Photos used with permission from Libby Jones
This year, the alumni talks series, centered around the theme “Reimagining the World,” have become online webinars.
Usually, the alumni program hosts annual events in London and the U.S., which include class reunions. Since COVID-19 has restricted these in-person events, alumni webinars, accessible to the school community, have been moved online.
Associate Director of Advancement for Alumni Relations Libby Jones said moving these webinars online has allowed the talks to reach a wider audience.
“You can reach more audiences, you can reach more alumni than you can with an in person reception, and you can tailor the program because it’s fairly low maintenance to host a webinar,” she said.
The common theme “Reimagining the World” is based on ASL’s Diversity, Equity, and Inclusion statement that was developed last year.
During the school year, two alumni talks have been presented so far. “How to Navigate Uncertainty (and a Job Search) During COVID-19” was presented Nov. 17. The alumni speakers for this talk were founder of Redcliff Coaching Chantal Laurie Below (’95) and Dean of Career and Professional Development at Washington and Lee University John Jensen (’97).
Assistant Professor in the Department of Sociology and the Department of History of Medicine at John Hopkins University Dr. Sasha White (’06) presented his talk “Medical Racism and How to Build Anti-Racist Communities” Nov. 23.
Below said her talk was geared towards high school students, parents and people early on in their career who are all feeling attached to a specific future they want to pursue.
A key theme Below said she reinforced was that, especially in unpredictability, it is better to focus on a direction rather than a destination.
“In uncertainty, everything’s up in the air, so focus more on the direction you want to move in and not be so attached to the exact outcome you want,” she said. “Sometimes it can lead to disappointment, and it closes off opportunities because we might not actually know what we want.”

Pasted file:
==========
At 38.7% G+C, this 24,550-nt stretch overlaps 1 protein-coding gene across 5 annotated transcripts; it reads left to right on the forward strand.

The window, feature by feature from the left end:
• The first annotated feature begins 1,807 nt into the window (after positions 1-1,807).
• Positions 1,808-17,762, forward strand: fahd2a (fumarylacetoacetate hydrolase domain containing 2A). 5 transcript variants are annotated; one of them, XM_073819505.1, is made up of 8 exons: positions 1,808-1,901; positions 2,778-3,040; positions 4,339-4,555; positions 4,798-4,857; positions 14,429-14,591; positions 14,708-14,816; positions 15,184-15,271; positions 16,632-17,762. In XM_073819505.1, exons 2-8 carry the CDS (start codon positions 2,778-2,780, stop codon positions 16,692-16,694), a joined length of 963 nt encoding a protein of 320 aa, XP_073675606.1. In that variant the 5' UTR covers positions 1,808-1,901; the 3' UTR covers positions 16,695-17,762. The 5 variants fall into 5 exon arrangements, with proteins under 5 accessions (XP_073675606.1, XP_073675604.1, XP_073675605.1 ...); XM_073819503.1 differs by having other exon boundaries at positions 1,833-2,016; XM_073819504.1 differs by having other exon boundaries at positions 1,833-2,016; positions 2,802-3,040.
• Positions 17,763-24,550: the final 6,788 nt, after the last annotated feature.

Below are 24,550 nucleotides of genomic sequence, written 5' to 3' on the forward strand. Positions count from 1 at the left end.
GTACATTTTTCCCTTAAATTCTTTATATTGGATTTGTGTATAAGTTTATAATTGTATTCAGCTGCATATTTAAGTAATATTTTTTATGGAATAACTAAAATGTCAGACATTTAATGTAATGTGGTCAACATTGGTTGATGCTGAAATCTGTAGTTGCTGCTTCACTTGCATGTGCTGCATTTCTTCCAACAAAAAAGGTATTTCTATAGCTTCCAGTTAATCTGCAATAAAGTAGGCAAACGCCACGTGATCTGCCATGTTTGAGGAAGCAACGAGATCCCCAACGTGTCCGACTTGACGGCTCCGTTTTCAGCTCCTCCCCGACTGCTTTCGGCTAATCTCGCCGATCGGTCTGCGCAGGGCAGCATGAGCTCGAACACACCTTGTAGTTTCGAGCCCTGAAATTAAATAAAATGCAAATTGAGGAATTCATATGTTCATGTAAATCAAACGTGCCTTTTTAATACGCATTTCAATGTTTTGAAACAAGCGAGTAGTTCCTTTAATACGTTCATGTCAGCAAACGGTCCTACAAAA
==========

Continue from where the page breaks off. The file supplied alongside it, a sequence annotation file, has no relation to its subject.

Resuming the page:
Below said she hopes the alumni talks can not only give the ASL community alumni to reach out to, and also show people that they are not alone.
“It can be reassuring to hear from people who are further along in their life and career and are saying ‘it’s okay if you don’t have it all sorted out,’” she said.
Jensen presented alongside Below on “How to Navigate Uncertainty (and a Job Search) During COVID-19.”
Jensen said he remains very active in the community, which includes visiting ASL every June, raising money for the Annual Fund and being on the Giving Committee.
In his talk, Jensen presented on resumes and how to make yourself stand out as a job applicant. Jensen said the main takeaway was understanding your qualities and what they can lead to.
“I hope that people would understand that their story, the who they are and why they’re trying to pursue something, is the most critical part in any process in your life,” he said.
Jensen said that the school’s educational mission does not stop when students graduate, and the talks are a way to continue to have ASL be a part of alumni’s lives.
“This is part of that educational experience for those who have moved on and still seek the special bonds that ASL gave them,” he said.
White presented on the systemic racism in the medical world, and he said his objective was to allow students to think from different perspectives.
“Racism, especially in the United States in relationship to medicine, is truly systemic, and the legacies of racism have a profound effect still on the present,” he said.
Connecting this to the year’s theme of “Reimagining the World,” White said, in order to imagine a better future, we must recognize history.
“We can see how inequality and oppression has dispossessed and disenfranchised so many, and if we want to reimagine a more equitable world, first we have to understand how oppression historically operated and figure out ways to reckon with and ameliorate those effects,” he said.
Moderating White’s talk were members of the Social Justice Council Rohit Venuturupalli (’21) and Jad Rubesh (’21), who asked questions posed by the SJC, as well as questions asked in the live chat.
Venturupalli said that, as White alluded to in his talk, the way to create change is to start with the “micro-community.”
“With our work in SJC, I think it all just starts within our own ‘micro-community’ because we all know how systemic racism isn’t necessarily explicit, how it’s hard to track, and how it’s hard to change,” he said.
Venuturupalli also said the talk gave him a new perspective on the race relations in the U.S.
“Not your everyday person is willing to go further and really understand the implications of being a person of color in the United States and what that means for your safety, your opportunity and your health,” he said.
In terms of future webinars, Jones said she hopes to plan two more for the spring semester.